Because frustration is a sign that growth is happening and you're ready to move. And the thing that's got you stopped, the thing that feels like it will never change - that's the thing inside you that won't move until you give it kind, high-quality attention.

And then, maybe the sun will come out and the buds will uncurl and you'll notice that change was happening all along.

Saturday, April 23, 2016

Dealing with Anxious People: Put on Your Own Oxygen Mask First

Photo credit: Mikka H

I have often sat in an airplane before take-off, listening to the safety presentation. When they show parents putting on their own oxygen masks before helping a child, my first reaction is always "not likely." It goes against all my fiercely protective instincts to take care of myself before making sure a child (anyone's child, really) is safe. But the safety presentations make a good point.

This weekend, I am running a workshop on Dealing with Anxious People. Of course this means that I have been surrounded by anxious people for several weeks (it's not just confirmation bias: it's end of term at college). And here's the thing I absolutely, down to the toes, know is true about handing other people's anxiety: how well I do it depends on my own state. If I don't have my oxygen mask firmly in place, I catch anxiety faster than I catch colds from the toddlers I love.

If someone else's anxiety is driving you nuts, the first place to check in is with yourself. What is it about your state that makes this so hard to handle? For me, impatience with other people's anxiety is a sign that I am carrying too much stress on too little sleep. The answer is not to solve other people's problems: it's to get enough rest.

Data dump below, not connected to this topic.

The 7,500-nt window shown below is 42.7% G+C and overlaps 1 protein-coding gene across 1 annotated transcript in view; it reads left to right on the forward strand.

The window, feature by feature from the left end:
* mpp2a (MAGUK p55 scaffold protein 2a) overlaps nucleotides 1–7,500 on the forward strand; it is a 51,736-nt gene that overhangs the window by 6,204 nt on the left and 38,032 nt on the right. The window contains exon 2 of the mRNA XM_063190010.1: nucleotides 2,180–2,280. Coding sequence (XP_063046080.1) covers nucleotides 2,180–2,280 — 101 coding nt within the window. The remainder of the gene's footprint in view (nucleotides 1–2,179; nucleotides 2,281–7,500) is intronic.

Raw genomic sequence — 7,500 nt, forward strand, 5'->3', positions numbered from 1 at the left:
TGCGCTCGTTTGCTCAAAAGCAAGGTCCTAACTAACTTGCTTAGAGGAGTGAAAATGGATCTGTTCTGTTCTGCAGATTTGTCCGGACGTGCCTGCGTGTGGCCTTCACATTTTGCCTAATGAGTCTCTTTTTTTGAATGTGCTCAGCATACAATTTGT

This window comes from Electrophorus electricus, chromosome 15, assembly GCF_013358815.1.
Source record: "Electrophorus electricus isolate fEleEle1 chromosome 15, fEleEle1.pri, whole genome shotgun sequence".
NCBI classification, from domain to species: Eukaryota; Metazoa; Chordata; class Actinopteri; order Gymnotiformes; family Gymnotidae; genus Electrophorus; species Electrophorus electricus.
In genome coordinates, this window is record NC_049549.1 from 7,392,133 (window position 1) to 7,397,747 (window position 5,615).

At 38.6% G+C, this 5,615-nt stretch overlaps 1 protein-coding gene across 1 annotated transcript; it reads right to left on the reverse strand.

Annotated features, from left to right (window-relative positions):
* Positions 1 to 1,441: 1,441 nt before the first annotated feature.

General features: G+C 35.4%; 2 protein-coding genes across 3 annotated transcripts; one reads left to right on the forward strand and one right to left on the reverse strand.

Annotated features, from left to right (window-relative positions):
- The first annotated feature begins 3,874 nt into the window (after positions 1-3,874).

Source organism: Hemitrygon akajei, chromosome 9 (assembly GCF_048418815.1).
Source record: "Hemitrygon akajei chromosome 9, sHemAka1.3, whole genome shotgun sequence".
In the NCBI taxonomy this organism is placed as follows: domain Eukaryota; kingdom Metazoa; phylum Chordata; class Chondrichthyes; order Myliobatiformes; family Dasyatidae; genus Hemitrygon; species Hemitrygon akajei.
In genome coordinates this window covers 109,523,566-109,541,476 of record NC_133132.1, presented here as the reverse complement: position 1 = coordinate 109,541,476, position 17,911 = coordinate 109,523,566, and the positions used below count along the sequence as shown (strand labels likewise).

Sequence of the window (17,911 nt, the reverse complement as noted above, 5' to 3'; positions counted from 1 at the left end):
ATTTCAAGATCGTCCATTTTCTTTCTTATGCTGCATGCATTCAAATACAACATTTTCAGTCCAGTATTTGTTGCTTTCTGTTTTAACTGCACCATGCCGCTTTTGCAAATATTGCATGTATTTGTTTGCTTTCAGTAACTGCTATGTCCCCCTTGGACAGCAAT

Occasionally, there may be something in the situation that makes other people's anxiety hard to handle. If you work for a start up, there are not many layers between you and the person who both runs the show and is accountable for making payroll. That person's anxiety is likely to get under your skin quickly. In other situations, someone you love is anxious because they are failing. That's hard.

But most of the time, if we are anxious, it's because nothing really bad has happened yet. Some people seem to believe that if they worry hard enough, they can prevent bad things from happening to them or people they love. But you don't believe that when you read it here. You can see that's delusional thinking. So when you encounter it, you can put on your oxygen mask and ride out the bumps.

When you are calm, resourceful, and able to see the big picture, you'll manage anxiety just fine (whether it is yours or someone else's). Oxygen is wonderful: it helps you find clarity and comfort. And when you have those, you can share them.